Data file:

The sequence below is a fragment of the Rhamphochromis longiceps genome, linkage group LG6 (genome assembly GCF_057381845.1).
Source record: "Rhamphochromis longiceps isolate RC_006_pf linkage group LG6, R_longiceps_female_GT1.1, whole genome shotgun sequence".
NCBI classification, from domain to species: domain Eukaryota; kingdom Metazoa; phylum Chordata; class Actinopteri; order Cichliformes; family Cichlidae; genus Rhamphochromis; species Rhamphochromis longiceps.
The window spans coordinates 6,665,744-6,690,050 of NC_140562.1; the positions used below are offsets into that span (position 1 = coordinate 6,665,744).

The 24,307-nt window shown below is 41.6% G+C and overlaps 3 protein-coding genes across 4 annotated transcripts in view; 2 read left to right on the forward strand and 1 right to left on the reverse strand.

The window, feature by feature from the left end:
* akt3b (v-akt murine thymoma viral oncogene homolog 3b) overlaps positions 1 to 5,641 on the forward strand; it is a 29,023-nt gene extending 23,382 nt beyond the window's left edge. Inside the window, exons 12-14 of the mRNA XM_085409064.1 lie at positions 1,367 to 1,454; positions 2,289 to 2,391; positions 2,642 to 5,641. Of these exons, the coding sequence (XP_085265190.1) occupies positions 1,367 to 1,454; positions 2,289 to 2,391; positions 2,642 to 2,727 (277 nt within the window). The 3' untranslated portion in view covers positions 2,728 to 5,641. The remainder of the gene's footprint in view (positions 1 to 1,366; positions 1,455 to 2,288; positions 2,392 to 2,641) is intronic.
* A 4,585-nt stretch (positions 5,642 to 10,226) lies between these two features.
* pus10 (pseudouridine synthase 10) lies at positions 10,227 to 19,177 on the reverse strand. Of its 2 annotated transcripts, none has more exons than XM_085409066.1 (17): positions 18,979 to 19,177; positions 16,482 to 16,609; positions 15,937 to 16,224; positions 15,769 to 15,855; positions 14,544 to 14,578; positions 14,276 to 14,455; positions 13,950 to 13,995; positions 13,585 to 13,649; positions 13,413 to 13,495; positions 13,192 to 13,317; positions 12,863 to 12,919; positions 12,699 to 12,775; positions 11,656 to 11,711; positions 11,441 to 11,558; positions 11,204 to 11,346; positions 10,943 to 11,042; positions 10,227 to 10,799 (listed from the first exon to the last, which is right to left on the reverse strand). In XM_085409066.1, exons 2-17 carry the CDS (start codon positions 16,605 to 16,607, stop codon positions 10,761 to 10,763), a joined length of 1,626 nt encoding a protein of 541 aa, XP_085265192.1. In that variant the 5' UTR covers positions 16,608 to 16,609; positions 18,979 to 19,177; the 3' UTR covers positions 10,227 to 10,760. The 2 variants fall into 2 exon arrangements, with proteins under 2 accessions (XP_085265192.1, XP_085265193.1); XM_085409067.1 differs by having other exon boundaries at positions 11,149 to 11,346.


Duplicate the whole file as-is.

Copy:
The sequence below is a fragment of the Rhamphochromis longiceps genome, linkage group LG6 (genome assembly GCF_057381845.1).
Source record: "Rhamphochromis longiceps isolate RC_006_pf linkage group LG6, R_longiceps_female_GT1.1, whole genome shotgun sequence".
NCBI classification, from domain to species: domain Eukaryota; kingdom Metazoa; phylum Chordata; class Actinopteri; order Cichliformes; family Cichlidae; genus Rhamphochromis; species Rhamphochromis longiceps.
The window spans coordinates 6,665,744-6,690,050 of NC_140562.1; the positions used below are offsets into that span (position 1 = coordinate 6,665,744).

The 24,307-nt window shown below is 41.6% G+C and overlaps 3 protein-coding genes across 4 annotated transcripts in view; 2 read left to right on the forward strand and 1 right to left on the reverse strand.

The window, feature by feature from the left end:
* akt3b (v-akt murine thymoma viral oncogene homolog 3b) overlaps positions 1 to 5,641 on the forward strand; it is a 29,023-nt gene extending 23,382 nt beyond the window's left edge. Inside the window, exons 12-14 of the mRNA XM_085409064.1 lie at positions 1,367 to 1,454; positions 2,289 to 2,391; positions 2,642 to 5,641. Of these exons, the coding sequence (XP_085265190.1) occupies positions 1,367 to 1,454; positions 2,289 to 2,391; positions 2,642 to 2,727 (277 nt within the window). The 3' untranslated portion in view covers positions 2,728 to 5,641. The remainder of the gene's footprint in view (positions 1 to 1,366; positions 1,455 to 2,288; positions 2,392 to 2,641) is intronic.
* A 4,585-nt stretch (positions 5,642 to 10,226) lies between these two features.
* pus10 (pseudouridine synthase 10) lies at positions 10,227 to 19,177 on the reverse strand. Of its 2 annotated transcripts, none has more exons than XM_085409066.1 (17): positions 18,979 to 19,177; positions 16,482 to 16,609; positions 15,937 to 16,224; positions 15,769 to 15,855; positions 14,544 to 14,578; positions 14,276 to 14,455; positions 13,950 to 13,995; positions 13,585 to 13,649; positions 13,413 to 13,495; positions 13,192 to 13,317; positions 12,863 to 12,919; positions 12,699 to 12,775; positions 11,656 to 11,711; positions 11,441 to 11,558; positions 11,204 to 11,346; positions 10,943 to 11,042; positions 10,227 to 10,799 (listed from the first exon to the last, which is right to left on the reverse strand). In XM_085409066.1, exons 2-17 carry the CDS (start codon positions 16,605 to 16,607, stop codon positions 10,761 to 10,763), a joined length of 1,626 nt encoding a protein of 541 aa, XP_085265192.1. In that variant the 5' UTR covers positions 16,608 to 16,609; positions 18,979 to 19,177; the 3' UTR covers positions 10,227 to 10,760. The 2 variants fall into 2 exon arrangements, with proteins under 2 accessions (XP_085265192.1, XP_085265193.1); XM_085409067.1 differs by having other exon boundaries at positions 11,149 to 11,346.